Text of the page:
If you and your fellow directors are looking for a home for your pension savings, look no further than your firm’s business premises. When can you turn a commercial building into a tax-efficient investment?

Employer pension contributions

As a tax-efficient method of extracting profit from your company, employer pension contributions tick most of the boxes – as long as you’re prepared to wait until you’re 55 to get your hands on the loot. No tax or NI has to be accounted for on the money your company pays into your registered pension fund and the investments grow in a tax-free environment.

Further tax breaks

Employer contributions are not only a tax-free benefit in kind for you, but unlike the payment of dividends by your company, they are tax deducible from its profits. The advantages don’t end there. When you reach 55 you can take 25% of your pension fund tax free. This all sounds very good, but you might be able to do better.

Tip. A further tax-efficient twist to the arrangement might be possible if your business owns the freehold or long lease on its premises.

Bricks and mortar

You and your fellow directors can use the employer pension contributions to buy all or part of your company’s trading premises. The pension fund can then lease the building back to your company at a market rate rent. The rent counts as a tax-deductible expense for the company, but your pension fund is exempt from paying tax on the rent it receives. Transferring the property from ownership by your company to your pension fund creates another tax-free way to extract income from the business.

Trap. The arrangement is not entirely tax free. If at the time the property is transferred to your pension it’s worth more than your company paid for it, your company might have to pay corporation tax (CT) on the difference.

Example. Your company bought the freehold of its trading premises in January 2001 for £150,000 and in April 2020 sells it to your pension fund for £270,000. Therefore, the gain on which CT is payable is £120,000. A deduction of £93,750 is allowed to account for the effects of inflation up to December 2017 (which is when it was frozen), this is known as indexation. After indexation there’s a taxable gain of just £26,250 on which the CT payable is £4,988.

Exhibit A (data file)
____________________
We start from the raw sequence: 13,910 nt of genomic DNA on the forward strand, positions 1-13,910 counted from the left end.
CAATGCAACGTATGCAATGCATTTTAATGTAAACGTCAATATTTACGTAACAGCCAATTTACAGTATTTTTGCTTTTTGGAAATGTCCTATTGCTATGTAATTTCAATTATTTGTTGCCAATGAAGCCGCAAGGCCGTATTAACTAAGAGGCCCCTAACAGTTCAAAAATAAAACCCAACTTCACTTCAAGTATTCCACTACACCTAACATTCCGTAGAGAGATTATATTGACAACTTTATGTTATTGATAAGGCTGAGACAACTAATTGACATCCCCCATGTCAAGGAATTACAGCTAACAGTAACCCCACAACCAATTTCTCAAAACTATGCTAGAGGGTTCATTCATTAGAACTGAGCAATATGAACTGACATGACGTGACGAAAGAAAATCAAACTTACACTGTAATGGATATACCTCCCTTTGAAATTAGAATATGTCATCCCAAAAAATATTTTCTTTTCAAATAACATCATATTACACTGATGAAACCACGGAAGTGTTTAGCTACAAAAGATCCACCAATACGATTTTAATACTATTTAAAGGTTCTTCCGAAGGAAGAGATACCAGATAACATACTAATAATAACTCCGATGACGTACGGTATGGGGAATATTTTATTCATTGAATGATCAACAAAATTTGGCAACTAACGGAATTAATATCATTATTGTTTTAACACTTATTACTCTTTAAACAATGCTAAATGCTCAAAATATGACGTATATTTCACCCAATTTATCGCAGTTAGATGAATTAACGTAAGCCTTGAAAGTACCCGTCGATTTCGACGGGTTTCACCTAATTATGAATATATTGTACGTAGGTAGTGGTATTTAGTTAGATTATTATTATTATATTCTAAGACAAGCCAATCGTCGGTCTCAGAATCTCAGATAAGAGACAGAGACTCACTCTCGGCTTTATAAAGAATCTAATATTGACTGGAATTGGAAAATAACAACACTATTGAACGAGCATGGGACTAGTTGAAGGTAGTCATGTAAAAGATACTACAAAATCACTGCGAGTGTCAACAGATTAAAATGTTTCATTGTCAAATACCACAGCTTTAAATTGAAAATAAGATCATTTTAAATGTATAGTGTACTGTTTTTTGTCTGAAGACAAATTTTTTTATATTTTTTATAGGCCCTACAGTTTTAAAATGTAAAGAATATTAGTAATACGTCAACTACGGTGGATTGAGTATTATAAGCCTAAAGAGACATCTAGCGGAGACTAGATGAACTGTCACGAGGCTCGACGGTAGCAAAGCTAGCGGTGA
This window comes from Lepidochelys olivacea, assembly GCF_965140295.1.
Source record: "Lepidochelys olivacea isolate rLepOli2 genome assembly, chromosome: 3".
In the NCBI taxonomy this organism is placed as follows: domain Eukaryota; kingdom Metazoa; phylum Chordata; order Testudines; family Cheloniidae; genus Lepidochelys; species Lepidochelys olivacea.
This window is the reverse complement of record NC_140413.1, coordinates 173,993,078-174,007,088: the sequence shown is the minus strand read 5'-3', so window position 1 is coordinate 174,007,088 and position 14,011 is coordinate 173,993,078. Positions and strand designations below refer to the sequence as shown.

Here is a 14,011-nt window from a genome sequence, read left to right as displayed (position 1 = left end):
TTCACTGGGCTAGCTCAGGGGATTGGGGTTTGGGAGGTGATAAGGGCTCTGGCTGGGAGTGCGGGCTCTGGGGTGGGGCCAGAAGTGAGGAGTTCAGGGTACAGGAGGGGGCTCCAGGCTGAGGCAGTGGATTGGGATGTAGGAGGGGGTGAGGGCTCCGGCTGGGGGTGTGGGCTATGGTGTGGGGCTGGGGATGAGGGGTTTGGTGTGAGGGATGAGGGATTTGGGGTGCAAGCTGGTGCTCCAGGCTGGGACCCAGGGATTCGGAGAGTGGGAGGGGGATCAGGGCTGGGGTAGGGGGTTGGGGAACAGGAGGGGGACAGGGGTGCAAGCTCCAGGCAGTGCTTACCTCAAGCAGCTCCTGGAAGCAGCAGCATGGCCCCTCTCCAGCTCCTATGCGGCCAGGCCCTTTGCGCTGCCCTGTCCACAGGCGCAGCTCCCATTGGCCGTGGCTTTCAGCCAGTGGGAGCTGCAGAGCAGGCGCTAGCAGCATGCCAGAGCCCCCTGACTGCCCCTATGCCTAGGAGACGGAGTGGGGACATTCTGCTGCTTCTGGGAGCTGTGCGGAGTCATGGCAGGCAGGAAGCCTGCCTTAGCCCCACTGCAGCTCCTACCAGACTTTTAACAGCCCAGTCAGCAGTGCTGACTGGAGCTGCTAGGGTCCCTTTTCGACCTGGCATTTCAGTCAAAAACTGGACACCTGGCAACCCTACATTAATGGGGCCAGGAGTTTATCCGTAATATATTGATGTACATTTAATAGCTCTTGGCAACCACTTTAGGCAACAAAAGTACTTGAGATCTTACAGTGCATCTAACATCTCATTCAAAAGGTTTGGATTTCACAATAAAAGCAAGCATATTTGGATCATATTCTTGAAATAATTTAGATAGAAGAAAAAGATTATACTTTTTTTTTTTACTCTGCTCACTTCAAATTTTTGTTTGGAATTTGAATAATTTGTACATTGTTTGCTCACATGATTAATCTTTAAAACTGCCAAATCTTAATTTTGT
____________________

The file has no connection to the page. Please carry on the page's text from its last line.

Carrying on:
The big picture

Selling a property and triggering a CT bill might not appeal to you, but in practice after taking account of the extra tax relief your company receives for the pension contributions it makes to pay for the property purchase, there’ll be hardly any tax to pay. In fact it’s likely HMRC will owe it money.

Example. Assuming the facts are the same as in the first example, to fund the purchase of the property your company makes employer contributions of £70,000 each for you and your three fellow directors – £280,000 in all. This provides enough to cover the property purchase price, plus stamp duty land tax and other expenses, e.g. valuation and legal costs. Your company will receive CT relief of £53,200 (£280,000 x 19%). This more than covers the £4,988 tax payable on the sale of the building and the difference will reduce the company’s normal CT bill.

Note. To prevent a personal tax charge relating to the company making a pension contribution for you and the other directors you must each have sufficient pension “annual allowance” to cover the amount the company pays into your pension fund. Normally, the annual allowance is £40,000 per year plus any unused allowance from the previous three years.

Get advice. If you think that this scheme might work for you, the first step is to speak to your financial advisor or pension plan provider.